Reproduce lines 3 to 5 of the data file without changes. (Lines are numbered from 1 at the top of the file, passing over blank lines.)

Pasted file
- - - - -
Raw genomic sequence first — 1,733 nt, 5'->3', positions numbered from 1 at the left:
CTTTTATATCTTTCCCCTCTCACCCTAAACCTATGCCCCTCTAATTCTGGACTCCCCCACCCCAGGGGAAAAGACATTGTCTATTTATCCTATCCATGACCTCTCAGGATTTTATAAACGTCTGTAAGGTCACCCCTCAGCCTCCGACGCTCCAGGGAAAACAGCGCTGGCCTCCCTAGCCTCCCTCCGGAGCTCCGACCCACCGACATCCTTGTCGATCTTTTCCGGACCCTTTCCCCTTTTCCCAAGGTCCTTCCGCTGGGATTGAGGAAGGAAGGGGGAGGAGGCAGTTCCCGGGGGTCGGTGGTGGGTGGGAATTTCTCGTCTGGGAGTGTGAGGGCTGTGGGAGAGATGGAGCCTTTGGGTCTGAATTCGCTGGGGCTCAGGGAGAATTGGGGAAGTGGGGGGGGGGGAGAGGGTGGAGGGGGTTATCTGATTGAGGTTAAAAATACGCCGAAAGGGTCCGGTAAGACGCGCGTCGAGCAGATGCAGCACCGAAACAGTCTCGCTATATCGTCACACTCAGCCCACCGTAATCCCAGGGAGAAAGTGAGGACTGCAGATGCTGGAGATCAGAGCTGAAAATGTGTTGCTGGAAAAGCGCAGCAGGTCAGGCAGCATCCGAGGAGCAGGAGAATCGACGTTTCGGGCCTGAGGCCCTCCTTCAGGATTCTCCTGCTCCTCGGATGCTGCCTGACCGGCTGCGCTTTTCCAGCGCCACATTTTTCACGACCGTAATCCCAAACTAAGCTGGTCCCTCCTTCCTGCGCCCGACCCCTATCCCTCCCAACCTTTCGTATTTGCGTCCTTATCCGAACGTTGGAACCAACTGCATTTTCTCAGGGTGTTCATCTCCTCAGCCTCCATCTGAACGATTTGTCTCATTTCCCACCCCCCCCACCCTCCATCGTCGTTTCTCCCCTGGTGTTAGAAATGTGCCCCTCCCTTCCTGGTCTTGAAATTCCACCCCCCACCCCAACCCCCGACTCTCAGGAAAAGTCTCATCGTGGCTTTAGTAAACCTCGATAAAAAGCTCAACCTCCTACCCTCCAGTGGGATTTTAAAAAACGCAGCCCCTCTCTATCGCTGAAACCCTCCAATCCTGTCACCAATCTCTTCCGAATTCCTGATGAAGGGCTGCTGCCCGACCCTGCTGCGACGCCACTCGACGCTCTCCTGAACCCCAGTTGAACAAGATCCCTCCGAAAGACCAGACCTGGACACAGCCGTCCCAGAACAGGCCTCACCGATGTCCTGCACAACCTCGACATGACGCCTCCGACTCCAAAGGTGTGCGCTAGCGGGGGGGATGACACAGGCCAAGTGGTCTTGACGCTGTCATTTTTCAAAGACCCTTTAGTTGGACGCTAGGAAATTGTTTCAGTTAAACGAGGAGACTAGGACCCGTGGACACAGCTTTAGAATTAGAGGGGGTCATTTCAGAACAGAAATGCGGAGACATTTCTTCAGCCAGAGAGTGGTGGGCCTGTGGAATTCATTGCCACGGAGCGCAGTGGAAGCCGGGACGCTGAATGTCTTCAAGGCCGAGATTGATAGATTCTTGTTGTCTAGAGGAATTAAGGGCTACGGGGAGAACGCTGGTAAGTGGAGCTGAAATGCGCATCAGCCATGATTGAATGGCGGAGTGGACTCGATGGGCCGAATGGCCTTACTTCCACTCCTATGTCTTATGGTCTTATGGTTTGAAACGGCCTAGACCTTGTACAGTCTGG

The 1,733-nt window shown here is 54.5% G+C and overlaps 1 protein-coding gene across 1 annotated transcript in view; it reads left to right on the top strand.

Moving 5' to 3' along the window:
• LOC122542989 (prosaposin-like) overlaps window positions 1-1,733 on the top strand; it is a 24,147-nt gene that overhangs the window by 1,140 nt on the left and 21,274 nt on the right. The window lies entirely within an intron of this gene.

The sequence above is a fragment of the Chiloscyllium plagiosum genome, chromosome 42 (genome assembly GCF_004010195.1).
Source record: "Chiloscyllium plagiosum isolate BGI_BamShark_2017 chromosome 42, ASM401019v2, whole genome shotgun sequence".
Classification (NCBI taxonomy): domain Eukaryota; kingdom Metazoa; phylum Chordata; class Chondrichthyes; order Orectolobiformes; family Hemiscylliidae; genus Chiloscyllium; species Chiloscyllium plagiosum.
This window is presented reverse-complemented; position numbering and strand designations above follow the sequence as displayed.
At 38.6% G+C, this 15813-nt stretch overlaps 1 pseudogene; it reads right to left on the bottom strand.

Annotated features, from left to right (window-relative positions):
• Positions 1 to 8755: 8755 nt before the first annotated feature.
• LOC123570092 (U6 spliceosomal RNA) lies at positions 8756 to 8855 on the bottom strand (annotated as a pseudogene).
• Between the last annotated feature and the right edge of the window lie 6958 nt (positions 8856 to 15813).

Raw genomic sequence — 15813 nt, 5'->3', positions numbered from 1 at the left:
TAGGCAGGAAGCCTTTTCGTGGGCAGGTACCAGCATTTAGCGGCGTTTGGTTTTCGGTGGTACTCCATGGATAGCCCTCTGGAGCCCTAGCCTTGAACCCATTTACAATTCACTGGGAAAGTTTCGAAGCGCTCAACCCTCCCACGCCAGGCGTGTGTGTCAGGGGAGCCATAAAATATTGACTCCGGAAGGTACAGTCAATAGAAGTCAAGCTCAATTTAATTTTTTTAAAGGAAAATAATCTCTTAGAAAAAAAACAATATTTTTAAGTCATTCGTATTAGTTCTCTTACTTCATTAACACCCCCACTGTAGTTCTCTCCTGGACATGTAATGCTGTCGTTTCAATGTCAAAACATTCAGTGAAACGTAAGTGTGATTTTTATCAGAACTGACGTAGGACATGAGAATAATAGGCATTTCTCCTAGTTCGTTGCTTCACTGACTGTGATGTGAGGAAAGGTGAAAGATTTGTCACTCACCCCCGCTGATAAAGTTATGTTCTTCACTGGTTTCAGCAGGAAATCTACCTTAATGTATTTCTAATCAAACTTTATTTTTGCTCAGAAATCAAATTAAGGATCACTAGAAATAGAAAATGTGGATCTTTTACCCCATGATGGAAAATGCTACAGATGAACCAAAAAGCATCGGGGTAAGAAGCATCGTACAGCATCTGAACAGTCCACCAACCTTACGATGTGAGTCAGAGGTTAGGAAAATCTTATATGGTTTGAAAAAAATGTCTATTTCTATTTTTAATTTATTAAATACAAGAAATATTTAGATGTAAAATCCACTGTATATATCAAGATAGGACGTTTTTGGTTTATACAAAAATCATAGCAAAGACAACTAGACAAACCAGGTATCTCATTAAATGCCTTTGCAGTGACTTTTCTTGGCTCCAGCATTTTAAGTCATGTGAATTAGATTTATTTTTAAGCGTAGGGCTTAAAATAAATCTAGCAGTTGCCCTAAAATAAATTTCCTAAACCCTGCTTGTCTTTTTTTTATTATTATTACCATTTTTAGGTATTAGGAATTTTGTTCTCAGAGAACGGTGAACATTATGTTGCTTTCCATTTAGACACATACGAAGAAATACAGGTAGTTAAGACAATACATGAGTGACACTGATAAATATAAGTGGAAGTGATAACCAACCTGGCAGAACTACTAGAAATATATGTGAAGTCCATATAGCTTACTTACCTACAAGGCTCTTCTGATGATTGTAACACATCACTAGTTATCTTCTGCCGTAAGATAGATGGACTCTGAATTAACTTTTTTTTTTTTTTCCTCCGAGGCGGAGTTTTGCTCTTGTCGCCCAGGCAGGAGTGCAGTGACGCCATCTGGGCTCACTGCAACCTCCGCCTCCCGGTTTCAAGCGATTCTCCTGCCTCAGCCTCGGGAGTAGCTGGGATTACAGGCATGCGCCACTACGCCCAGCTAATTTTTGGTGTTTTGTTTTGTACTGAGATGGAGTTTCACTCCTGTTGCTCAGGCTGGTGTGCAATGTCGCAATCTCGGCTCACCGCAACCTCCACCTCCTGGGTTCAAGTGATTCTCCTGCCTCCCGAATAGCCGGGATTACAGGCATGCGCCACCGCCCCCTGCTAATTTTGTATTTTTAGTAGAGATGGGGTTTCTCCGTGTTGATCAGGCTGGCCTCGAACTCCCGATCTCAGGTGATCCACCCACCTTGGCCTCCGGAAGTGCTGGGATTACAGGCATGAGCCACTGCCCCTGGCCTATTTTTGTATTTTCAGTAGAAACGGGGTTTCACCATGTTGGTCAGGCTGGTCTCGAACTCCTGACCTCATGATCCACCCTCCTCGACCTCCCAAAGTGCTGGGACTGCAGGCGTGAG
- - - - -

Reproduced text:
The 1,733-nt window shown here is 54.5% G+C and overlaps 1 protein-coding gene across 1 annotated transcript in view; it reads left to right on the top strand.

Moving 5' to 3' along the window:
• LOC122542989 (prosaposin-like) overlaps window positions 1-1,733 on the top strand; it is a 24,147-nt gene that overhangs the window by 1,140 nt on the left and 21,274 nt on the right. The window lies entirely within an intron of this gene.